Or that they need to pray harder. Or that they need to spend more time studying their Bible. Or that if they just trust that God will take it from them, then He will. It doesn’t work that way either. God is not a gumball machine, where you just put in a quarter, and out pops your request. Even worse, if your friend’s depression remains, she could be left thinking that there is something wrong with either her God or her faith, neither of which is the case. Some of the most devout, faithful, loving people I know have suffered from depression. Reaching out to God is great (and very helpful!) if that’s your inclination, but it’s not a magic pill. To imply otherwise is to tell your friend exactly what I spoke about up above… that her depression is in some way her fault, and that if she just TRIED HARDER, and DID BETTER and prayed the RIGHT way, she could choose to be rid of it.
DON’T give up on them
Sometimes when I’ve gone through a particularly bad or long stretch, I genuinely worry that I’m not going to have any friends left when it’s all over. It’s not a conscious choice to push everyone away, but just an unfortunate side-effect. The great irony of course is that those times when everything about me is screaming, “Stay away from me. Don’t talk to me. NO, I don’t want to go out. NO, I don’t want to chat. NO, there’s nothing you can do to help…..” those are the times when I need a friend the most. Don’t give up.
DON’T tell them you understand
Unless you really do. Things like depression are very, very individual, and can manifest themselves in a myriad of ways. I have dealt with chronic depression and anxiety off and on for my entire adult life, but that doesn’t necessarily mean I understand the situational depression brought on by, say, a divorce. And that divorced person doesn’t necessarily understand the struggles of ongoing depression due to financial hardships. Or the anxiety and stress that occurs after a traumatic event. The fact is, we can’t always understand. But we can be a friend. We can support. We can LISTEN. We can always listen.
DO ask how you can help
Now, keep in mind that a lot of the time the answer is going to be, “I don’t know” or, “You can’t,” but simply asking if you can help goes a long way towards letting someone know that you care about them. Offering to help is a thoughtful, non-threatening way to say, “Hey, I’m here if you need me.” A friend asked me how she could help just this week, and though I didn’t have an answer for her (sometimes, there just really isn’t anything you can do other than be there), the sincerity of the question itself helped immensely.
DO be honest with your feelings
One of the coolest things anyone ever said to me when I was in a really bad place was, “I don’t know what to say. I never know what to do in these situations. But let’s have coffee sometime.” It was perfect because 1) it was honest, and 2) she wasn’t trying to “fix” anything, and was even admitting that she didn’t know how even if she wanted to and 3) she was letting me know she was available when/if I needed her. All of that from a simple, “I don’t know what to say.” If you don’t know what to say, or don’t know what to do, that admittance is hugely appreciated (and greatly preferred over insincere platitudes)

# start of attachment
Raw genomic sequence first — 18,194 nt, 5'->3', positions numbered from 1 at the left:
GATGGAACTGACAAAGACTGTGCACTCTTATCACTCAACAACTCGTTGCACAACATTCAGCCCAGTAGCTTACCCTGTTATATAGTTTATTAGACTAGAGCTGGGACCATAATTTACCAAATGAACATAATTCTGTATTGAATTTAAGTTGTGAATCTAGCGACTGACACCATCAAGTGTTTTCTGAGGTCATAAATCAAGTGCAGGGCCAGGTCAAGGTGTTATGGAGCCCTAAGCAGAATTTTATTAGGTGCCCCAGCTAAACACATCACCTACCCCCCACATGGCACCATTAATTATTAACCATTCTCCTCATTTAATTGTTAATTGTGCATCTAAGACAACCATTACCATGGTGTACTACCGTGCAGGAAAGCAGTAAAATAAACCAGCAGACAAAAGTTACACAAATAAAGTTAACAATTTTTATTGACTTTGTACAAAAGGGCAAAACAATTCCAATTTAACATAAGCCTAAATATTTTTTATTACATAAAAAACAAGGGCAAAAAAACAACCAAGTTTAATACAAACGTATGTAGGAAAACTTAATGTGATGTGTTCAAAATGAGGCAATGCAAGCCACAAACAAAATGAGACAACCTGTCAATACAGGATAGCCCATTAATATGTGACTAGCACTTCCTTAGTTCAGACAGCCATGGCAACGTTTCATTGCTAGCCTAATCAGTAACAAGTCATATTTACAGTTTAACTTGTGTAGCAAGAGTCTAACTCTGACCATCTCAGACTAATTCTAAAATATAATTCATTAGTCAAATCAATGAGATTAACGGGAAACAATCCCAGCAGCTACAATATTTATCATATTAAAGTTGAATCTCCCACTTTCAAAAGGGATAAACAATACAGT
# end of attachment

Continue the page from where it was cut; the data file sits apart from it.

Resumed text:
DO keep reaching out
The partner of, “Don’t give up on them,” reaching out to your friend lets her know that you’re still there, and that you’re thinking of her. Keep inviting her to things (but don’t take it personally if she says no!), text her now and then to say hello, send her her favorite chocolate. I got a few well-timed “thinking of you” cards in the mail last month – the post-office mail, not email – and the fact that someone took the time to get the card, write a few kind words of encouragement, and mail it made such a difference.
DO offer an ear, and/or a shoulder
“I’m here if you want to talk.” Seven of the most powerful words you can utter when you don’t know what else to do. I’ll be honest: A lot of the time I just don’t want to talk about it at all (see the next item on the list), but when I do, it’s an invaluable thing to know that I have people I can go to, day or night, and that they’ll listen. No judgement, no advice-giving, no preaching…. just listening. I cannot emphasize the importance of listening enough. I think we’ve become a largely self-absorbed society of people, always talk talk talking, and not enough listening.
DO be sensitive to when they do not want to talk
I had a friend several years ago who had a very hard time letting things lie when she knew something was up. “Spill it,” is what she’d say to me over and over, wanting me, harping on me really, to talk about it. ”What’s going on with you? Why are you in such a bad mood all the time?” (As an aside, if you really want someone with depression to open up to you, it’s not a super idea to refer to said depression as “a bad mood.”) Yes, talking can be a very healing thing. Yes, it’s important to let them know you’re there for them. But sometimes – a LOT of the time – what that person needs is not to talk but just to be. To be with someone safe and familiar, someone who’s going to give them support, yes, but also give them space. When they want to talk, they’ll tell you.
DO continue to act “normal”
While it’s true that there is nothing you can do to help your friend “snap out” of a depression, sometimes it’s good – and welcome – to have a distraction. Talk about your favorite TV shows, tell funny stories, share your favorite YouTube clips, share your life.
As much as you would like to, you can’t make it go away. You just can’t. What you can do though, is soften the edges, provide a safe to fall, and be the one that when the time comes (and the time will come) will be there to listen.